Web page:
The giant platypus is ready to race

This 3,800-pound contraption is just one of the whimsical vehicles taking to the road, mud and Bay in the Kinetic Sculpture Race

April 30, 2010|By Mary Carole McCauley, The Baltimore Sun

As he has for the past nine years, sculptor David Hess will take to the water tomorrow with his Personal, Long-range, All-terrain Yacht, Proven UnSafe — or, for short, the Platypus. Hess is devoutly hoping not to repeat last year's debacle in the Kinetic Sculpture Race, when his crew very nearly mutinied.

Not that anyone was forced to walk the bill … er, plank.

But under race rules, all the machines must be set in motion by human power alone. And when a team is trying to propel a 13-foot-tall, 26-foot long bird, weighing 3,800 pounds, on land, through the mud and in water — and all without the benefit of a motor — the galley slaves can get a mite tetchy.

"Eight of us ride bikes, and our bike chains go through the Platypus' drive shaft," Hess says.

"Pokey is quite heavy, and getting him up even the smallest hill takes a pretty big effort. You need thighs of steel. Last year, after about a half-mile, people got tired and wanted to turn around and go back instead of finishing the race. So my daughter and a few of her friends jumped on the bikes and took over for them."

Oh — and did we mention that Pokey, which will have an Australian theme this year, will be wearing a beanie with a 5-foot-tall stainless-steel propeller at the top? Or that the ninth crew member — the driver — will be grilling hot dogs given out to the judges as bribes?

"We have some new members on the crew this year," Hess says. "But I'm not at liberty to say what promises I had to make to get them to participate."

Baltimore's 12th annual East Coast Kinetic Sculpture Race Championship begins at 10 a.m. Saturday at the American Visionary Art Museum. During the eight-hour event, about 30 human-powered machines, each more outlandish than the next, will try to navigate a 15-mile course on land, through sand and mud, and the Chesapeake Bay.

At stake are more than a dozen awards, including the coveted Second-to-Last Award, and the even more coveted Mediocre Award, for the vehicle ending in the middle of the pack. As always, bribing the judges is encouraged.

"It's a really fun, long day," says Theresa Segreti, who is organizing the race for the American Visionary Art Museum.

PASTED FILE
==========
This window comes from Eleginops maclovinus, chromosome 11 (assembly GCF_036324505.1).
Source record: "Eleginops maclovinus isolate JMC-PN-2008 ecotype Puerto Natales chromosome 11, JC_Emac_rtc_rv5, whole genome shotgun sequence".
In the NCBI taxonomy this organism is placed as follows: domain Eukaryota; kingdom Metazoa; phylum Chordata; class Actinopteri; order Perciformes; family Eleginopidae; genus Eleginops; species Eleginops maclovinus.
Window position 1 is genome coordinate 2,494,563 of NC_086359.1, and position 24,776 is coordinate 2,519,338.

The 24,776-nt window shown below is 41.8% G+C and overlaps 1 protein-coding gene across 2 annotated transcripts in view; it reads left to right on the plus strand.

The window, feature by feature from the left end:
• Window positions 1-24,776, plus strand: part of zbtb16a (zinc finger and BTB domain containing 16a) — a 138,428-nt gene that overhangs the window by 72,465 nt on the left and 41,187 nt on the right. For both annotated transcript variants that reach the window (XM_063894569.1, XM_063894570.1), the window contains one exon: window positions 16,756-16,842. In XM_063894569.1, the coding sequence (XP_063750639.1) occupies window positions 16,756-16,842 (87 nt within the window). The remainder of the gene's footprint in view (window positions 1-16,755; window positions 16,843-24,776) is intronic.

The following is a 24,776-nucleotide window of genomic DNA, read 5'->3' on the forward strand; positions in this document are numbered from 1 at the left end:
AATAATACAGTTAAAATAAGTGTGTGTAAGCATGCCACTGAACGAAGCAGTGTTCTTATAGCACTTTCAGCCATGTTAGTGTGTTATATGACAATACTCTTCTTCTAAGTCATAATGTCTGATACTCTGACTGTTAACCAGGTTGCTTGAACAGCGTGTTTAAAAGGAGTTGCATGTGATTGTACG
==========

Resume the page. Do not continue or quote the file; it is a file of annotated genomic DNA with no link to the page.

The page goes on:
"You're so tired, you're slap-happy by the end of the day. Everything that happens is funny, everything is touching, everything makes your cry, and everything makes you laugh."

Baltimore's race is an offshoot of an event held annually in Ferndale, Calif. In 1969, an artist named Hobart Brown transformed his tricycle into a five-wheel vehicle, and promptly was challenged to a race down the city's main street. The event attracted 10,000 spectators, and an annual tradition was born that spread to a handful of other cities, including Baltimore.

For the first time, vehicles in this year's race will no longer be allowed to wallow indefinitely in the mud.

"In the past, when vehicles got stuck, we let their crews take as long as they needed to get them out," Segreti says."But the field has gotten so much bigger. Now, if you're not out in 2 minutes, 10 seconds, either the pit crew or the crowd has to drag you out."

Such an occurrence will strike a death blow to those vehicles going for ace status, which must complete the course unaided. And to heighten the drama, volunteers have created oversize, two-minute timers.

"We'll have giant hourglasses that real sand will run through," Segreti says.

"Another group figured out a way of taking two of the water coolers you might see in an office and putting them end to end to create a little cyclone inside. We'll use that as a two-minute timer for when we enter the water."

And, for the final 10 seconds, Vegas-style performers will flip big numbers as the crowd counts along.

"In the past, the crowd has really gotten behind those ace pilots," Segreti says."This year, we're trying to turn it around and get the crowd behind the timers.You know how a mother can pick up a bus if her kid is beneath it? I feel like when the pressure is on, the vehicles will get out."

Hess will have some competition in the race, with a group headed by Aric Wanveer, a musician and artist who has worked out of Hess' studio.

Wanveer's entry is called "Mobile Media." His contraption, described as "a rolling art installation," will be entirely white, and the seven pilots who will be powering it will also be dressed head to toe in white suits, capes and hats.

Between songs, the musicians will hand out markers, crayons and miniature paint cans to the crowd, who will not just be allowed, but encouraged, to decorate the machine — and all of its crew members.

"We're hoping to get people who wouldn't normally be involved in something like this to pick up a pencil and draw," Wanveer says.

"One of the most fun things for us is driving through neighborhoods before people who have no idea this is happening. You get them out of their houses, and they listen to the music. Their eyes light up, and you can see them see things they've never seen before."

If you go
The Kinetic Sculpture Race starts at 10 a.m. at the American Visionary Art Museum, 800 Key Highway, and runs through downtown Baltimore to Patterson Park and back again. Free. For details, call 410-244-1900 or go to kineticbaltimore.com.

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